Eyecare Tips

Getting Enough Sleep Can Reduce The Risk Of Heart Disease

April 23, 2017

February is American Heart Month. Heart disease is the leading cause of death in the United States, claiming hundreds of thousands of lives each year. One of the precautionary measures people can take to prevent heart disease is to get a proper amount of nightly sleep.

According to David A. Kristo, MD, medical director of the Walter Reed Army Medical Center's Sleep Disorders Center in Washington, D.C., and a diplomate of the American Board of Sleep Medicine, obstructive sleep apnea (OSA), a sleep related breathing disorder that causes one's body to stop breathing during sleep, is a precursor to heart disease.

"During American Heart Month, it is important to remember the implications of sleep on cardiovascular health. Specifically, OSA is considered a factor in causing or being associated with high blood pressure, heart attacks, stroke, and congestive heart failure," says Dr. Kristo. "Treatment of OSA may improve control of blood pressure and improve nocturnal oxygen levels, which helps in minimizing risks of stroke, heart attack, and heart failure. Additionally, OSA may cause abnormal heart rhythms which would not be triggered at night with successful treatment of OSA."

A number of studies have implicated OSA in the development of heart disease:

- A lack of sleep leads to obesity, which increases the likelihood of developing OSA. An increased body mass index negatively influences cardiopulmonary capacity in persons with OSA.

- OSA may cause sleep restriction, which has a negative effect on cardiac activity.

- Concentration of plasma cysteine, considered a risk factor for coronary heart disease, increases with sleep apnea severity.

- Persons with congestive heart failure and OSA commonly report habitual snoring.

- Having OSA influences both chronotropic and pressoric responses during the exercise test in patients. OSA subjects are unable to increase their heart rate in the same proportion as those without OSA did.

- Intermittent hypoxemia may be an important determinant of sleep disordered breathing-related cardiovascular disease.

Additionally, studies published in recent issues of the journal SLEEP link inadequate sleep to heart disease. According to research, daytime sleepiness brought on by OSA may put one more at risk for cardiovascular problems. Further, people with sleep duration above or below the recommended seven-to-eight hours per night face an increased risk of hypertension, a major predictor for heart disease.

These studies are evidence that sleep plays an important role in helping people live longer and healthier lives, adds Dr. Kristo.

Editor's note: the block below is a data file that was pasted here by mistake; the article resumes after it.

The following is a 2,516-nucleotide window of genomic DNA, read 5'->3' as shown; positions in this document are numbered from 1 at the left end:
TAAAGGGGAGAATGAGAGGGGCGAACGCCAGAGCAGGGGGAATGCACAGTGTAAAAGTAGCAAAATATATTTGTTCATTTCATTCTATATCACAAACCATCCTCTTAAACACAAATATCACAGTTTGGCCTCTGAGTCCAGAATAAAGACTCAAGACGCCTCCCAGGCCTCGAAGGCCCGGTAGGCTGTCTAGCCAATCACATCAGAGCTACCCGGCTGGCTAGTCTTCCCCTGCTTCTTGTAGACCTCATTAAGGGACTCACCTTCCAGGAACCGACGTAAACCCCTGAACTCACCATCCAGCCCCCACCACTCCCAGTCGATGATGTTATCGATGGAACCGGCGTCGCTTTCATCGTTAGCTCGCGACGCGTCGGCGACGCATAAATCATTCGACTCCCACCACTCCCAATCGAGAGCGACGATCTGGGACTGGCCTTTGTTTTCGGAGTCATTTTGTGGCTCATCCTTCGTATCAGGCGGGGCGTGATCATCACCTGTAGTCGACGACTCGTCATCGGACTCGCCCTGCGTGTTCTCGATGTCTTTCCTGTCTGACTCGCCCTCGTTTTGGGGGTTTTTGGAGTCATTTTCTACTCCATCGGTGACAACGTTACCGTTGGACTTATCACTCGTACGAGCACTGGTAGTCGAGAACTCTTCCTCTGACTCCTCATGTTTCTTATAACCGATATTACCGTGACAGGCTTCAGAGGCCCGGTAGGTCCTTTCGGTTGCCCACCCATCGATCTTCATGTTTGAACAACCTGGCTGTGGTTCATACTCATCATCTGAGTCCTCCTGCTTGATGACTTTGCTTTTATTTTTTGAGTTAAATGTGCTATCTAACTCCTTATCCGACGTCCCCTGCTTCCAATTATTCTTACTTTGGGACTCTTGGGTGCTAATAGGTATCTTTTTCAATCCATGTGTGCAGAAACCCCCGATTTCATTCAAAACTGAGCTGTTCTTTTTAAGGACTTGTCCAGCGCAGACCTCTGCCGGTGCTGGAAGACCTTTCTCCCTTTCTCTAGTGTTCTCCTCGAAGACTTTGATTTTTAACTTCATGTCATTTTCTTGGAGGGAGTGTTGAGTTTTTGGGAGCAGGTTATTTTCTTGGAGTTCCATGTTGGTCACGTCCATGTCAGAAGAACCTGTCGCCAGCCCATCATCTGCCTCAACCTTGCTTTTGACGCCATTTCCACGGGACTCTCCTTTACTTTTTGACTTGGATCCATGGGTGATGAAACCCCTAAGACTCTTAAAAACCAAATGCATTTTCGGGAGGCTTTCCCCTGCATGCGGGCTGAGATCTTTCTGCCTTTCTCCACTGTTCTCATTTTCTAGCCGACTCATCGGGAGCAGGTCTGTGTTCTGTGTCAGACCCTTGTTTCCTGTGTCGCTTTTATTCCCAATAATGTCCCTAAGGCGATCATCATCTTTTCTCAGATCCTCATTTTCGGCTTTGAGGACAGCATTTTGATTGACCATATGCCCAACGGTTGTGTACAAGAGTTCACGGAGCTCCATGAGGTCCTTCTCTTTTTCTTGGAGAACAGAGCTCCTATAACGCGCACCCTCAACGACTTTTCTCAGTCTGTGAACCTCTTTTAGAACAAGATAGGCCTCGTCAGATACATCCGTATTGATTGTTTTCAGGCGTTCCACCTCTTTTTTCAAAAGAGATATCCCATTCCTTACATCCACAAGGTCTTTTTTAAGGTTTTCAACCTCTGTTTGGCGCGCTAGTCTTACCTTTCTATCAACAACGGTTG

Treating OSA patients with continuous positive airway pressure (CPAP) may reduce their risk of dying from heart disease. CPAP is the standard of care for treating moderate to severe cases of OSA. CPAP provides a steady stream of pressurized air to patients through a mask that they wear during sleep. This airflow keeps the airway open, preventing the pauses in breathing that characterize OSA and restoring normal oxygen levels.

CPAP Central, a Web site created by the AASM, provides the public with comprehensive, accurate and reliable information about CPAP, the most common and effective treatment for OSA. CPAP Central includes expanded information about OSA and CPAP, including how OSA is diagnosed; the function of CPAP; the benefits of CPAP and an overview of what to expect when beginning CPAP; the position of experts on CPAP; and tools for success. CPAP Central also features an interactive slide set that educates the public about the warning signs of OSA.

The American Academy of Sleep Medicine (AASM) offers the following tips on how to get a good night's sleep:

- Follow a consistent bedtime routine.
- Establish a relaxing setting at bedtime.
- Get a full night's sleep every night.
- Avoid foods or drinks that contain caffeine, as well as any medicine that has a stimulant, prior to bedtime.
- Do not go to bed hungry, but don't eat a big meal before bedtime either.
- Avoid any rigorous exercise within six hours of your bedtime.
- Make your bedroom quiet, dark and a little bit cool.
- Get up at the same time every morning.

Those who believe they have OSA, or another sleep disorder, should consult with their primary care physician or a sleep specialist.

More information about OSA is available from the AASM here.

SleepEducation, a patient education Web site created by the AASM, provides information about various sleep disorders, the forms of treatment available, recent news on the topic of sleep, sleep studies that have been conducted and a listing of sleep facilities.

AASM is a professional membership organization dedicated to the advancement of sleep medicine and sleep-related .

American Academy of Sleep Medicine